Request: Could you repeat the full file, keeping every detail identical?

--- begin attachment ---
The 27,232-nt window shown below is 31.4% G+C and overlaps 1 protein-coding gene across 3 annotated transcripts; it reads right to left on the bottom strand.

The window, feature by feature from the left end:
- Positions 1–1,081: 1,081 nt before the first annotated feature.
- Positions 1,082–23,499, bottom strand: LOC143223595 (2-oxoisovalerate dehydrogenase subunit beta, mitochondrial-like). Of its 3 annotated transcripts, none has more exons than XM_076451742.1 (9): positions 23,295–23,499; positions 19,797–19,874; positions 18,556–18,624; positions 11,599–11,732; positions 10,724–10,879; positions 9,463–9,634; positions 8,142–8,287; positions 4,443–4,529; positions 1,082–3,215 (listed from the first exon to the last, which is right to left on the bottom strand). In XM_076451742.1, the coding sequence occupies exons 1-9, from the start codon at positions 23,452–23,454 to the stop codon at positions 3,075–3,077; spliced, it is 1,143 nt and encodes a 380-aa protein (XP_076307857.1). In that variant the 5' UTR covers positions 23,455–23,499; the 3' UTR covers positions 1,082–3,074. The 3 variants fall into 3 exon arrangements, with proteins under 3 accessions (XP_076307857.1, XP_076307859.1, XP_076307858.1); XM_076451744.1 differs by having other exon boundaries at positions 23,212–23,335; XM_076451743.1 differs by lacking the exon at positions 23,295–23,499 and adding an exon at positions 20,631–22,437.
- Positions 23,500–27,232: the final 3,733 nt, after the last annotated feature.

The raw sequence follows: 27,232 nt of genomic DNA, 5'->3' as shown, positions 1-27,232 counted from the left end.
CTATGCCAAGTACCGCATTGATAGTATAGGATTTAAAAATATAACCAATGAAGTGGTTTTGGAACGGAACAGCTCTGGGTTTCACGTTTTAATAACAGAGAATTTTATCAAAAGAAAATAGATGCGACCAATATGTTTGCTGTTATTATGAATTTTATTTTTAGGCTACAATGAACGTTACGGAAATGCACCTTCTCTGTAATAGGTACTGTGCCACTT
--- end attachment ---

The 27,232-nt window shown below is 31.4% G+C and overlaps 1 protein-coding gene across 3 annotated transcripts; it reads right to left on the bottom strand.

The window, feature by feature from the left end:
- Positions 1–1,081: 1,081 nt before the first annotated feature.
- Positions 1,082–23,499, bottom strand: LOC143223595 (2-oxoisovalerate dehydrogenase subunit beta, mitochondrial-like). Of its 3 annotated transcripts, none has more exons than XM_076451742.1 (9): positions 23,295–23,499; positions 19,797–19,874; positions 18,556–18,624; positions 11,599–11,732; positions 10,724–10,879; positions 9,463–9,634; positions 8,142–8,287; positions 4,443–4,529; positions 1,082–3,215 (listed from the first exon to the last, which is right to left on the bottom strand). In XM_076451742.1, the coding sequence occupies exons 1-9, from the start codon at positions 23,452–23,454 to the stop codon at positions 3,075–3,077; spliced, it is 1,143 nt and encodes a 380-aa protein (XP_076307857.1). In that variant the 5' UTR covers positions 23,455–23,499; the 3' UTR covers positions 1,082–3,074. The 3 variants fall into 3 exon arrangements, with proteins under 3 accessions (XP_076307857.1, XP_076307859.1, XP_076307858.1); XM_076451744.1 differs by having other exon boundaries at positions 23,212–23,335; XM_076451743.1 differs by lacking the exon at positions 23,295–23,499 and adding an exon at positions 20,631–22,437.
- Positions 23,500–27,232: the final 3,733 nt, after the last annotated feature.

The raw sequence follows: 27,232 nt of genomic DNA, 5'->3' as shown, positions 1-27,232 counted from the left end.
CTATGCCAAGTACCGCATTGATAGTATAGGATTTAAAAATATAACCAATGAAGTGGTTTTGGAACGGAACAGCTCTGGGTTTCACGTTTTAATAACAGAGAATTTTATCAAAAGAAAATAGATGCGACCAATATGTTTGCTGTTATTATGAATTTTATTTTTAGGCTACAATGAACGTTACGGAAATGCACCTTCTCTGTAATAGGTACTGTGCCACTT